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Jiang Xiaozhai pushed back her chair and got up, pouring herself a glass of water.

Hearing the noise, the green snake opened its eyes at once and glanced curiously at its master, who had walked to the window and sat down on the protruding area by the bay window. Leaning on the ivory panel, she turned her head casually and just happened to look into those vertical pupils. She could not help smiling, "Come up here!"


The green snake slid down the wooden table and slithered towards her, leaping up when it came to the window and coiling up in her arms. Xiaozhai held it in a way one would cuddle a cat and asked, "You've been here for a couple of days by now, have you gotten used to this place yet?"


"Hehe, I see you've been quite at home. Good girl."

She patted it on its head. Yep, you've heard it right, the green snake was female.

After playing with it for a while, Xiaozhai turned to look out of the window, her countenance growing serene. On the window glass was the reflection of herself and the warm lamp light, accompanied by the cool and refreshing moon overhead. Leaning on the window, Xiaozhai appeared as though she was traversing back and forth between two worlds.

One meter away from the window was that wide desk, on which were the scattered pile of manuscripts and the four sets of files she separated out, each compiled into a thick stack and marked by a red pen. The first said "2200", the second "1794", the third "1056" and the fourth "589".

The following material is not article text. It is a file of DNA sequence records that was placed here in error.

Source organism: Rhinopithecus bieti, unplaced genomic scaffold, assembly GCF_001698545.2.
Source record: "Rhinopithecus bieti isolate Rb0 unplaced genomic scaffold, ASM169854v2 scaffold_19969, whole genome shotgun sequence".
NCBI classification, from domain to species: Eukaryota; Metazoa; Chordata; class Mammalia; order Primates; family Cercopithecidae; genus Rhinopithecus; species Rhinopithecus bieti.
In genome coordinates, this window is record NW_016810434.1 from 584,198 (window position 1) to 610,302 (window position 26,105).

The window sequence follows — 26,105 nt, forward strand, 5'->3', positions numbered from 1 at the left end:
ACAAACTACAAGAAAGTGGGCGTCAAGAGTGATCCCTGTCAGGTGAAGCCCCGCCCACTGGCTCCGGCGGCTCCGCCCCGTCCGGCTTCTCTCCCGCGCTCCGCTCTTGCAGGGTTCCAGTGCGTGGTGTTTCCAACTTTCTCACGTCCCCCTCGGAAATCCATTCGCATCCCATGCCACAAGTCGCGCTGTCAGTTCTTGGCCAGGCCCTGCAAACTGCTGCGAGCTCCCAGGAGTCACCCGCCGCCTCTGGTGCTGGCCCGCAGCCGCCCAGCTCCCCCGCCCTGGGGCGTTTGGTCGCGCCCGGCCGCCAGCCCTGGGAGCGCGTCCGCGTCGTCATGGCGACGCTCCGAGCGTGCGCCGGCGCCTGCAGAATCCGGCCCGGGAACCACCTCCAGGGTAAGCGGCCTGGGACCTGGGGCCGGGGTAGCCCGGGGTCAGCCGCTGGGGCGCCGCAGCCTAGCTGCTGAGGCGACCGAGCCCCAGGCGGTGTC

The numbers represented the years. [1]

As a large amount of Taoist scriptures and books was lost throughout various dynasties, the remaining records were extremely scattered and unsystematic. She had been copying and making extracts from various texts, and by optimizing the information she managed to get hold of, she finally sorted out a thread of ideas that was clear enough to follow.

Contained in the files were historical data, legends, folklore, as well as her own deductions—notably the newly founded ones after contacting Gu Yu.

She was going to bring the manuscripts to Bai Town and study them with that guy. It wouldn't involve any Taoist skills in particular, but was only to verify and make some supplements to the evolution of the Taoist community.

All those thoughts went through Xiaozhai's head as she sipped her glass of water, which was soon finished. She turned to one side and grabbed her mobile with a sweep of her long arm. She then sent out a message, "How's everything over there?"

A couple of minutes later, she got a short reply, "Mountain still closed."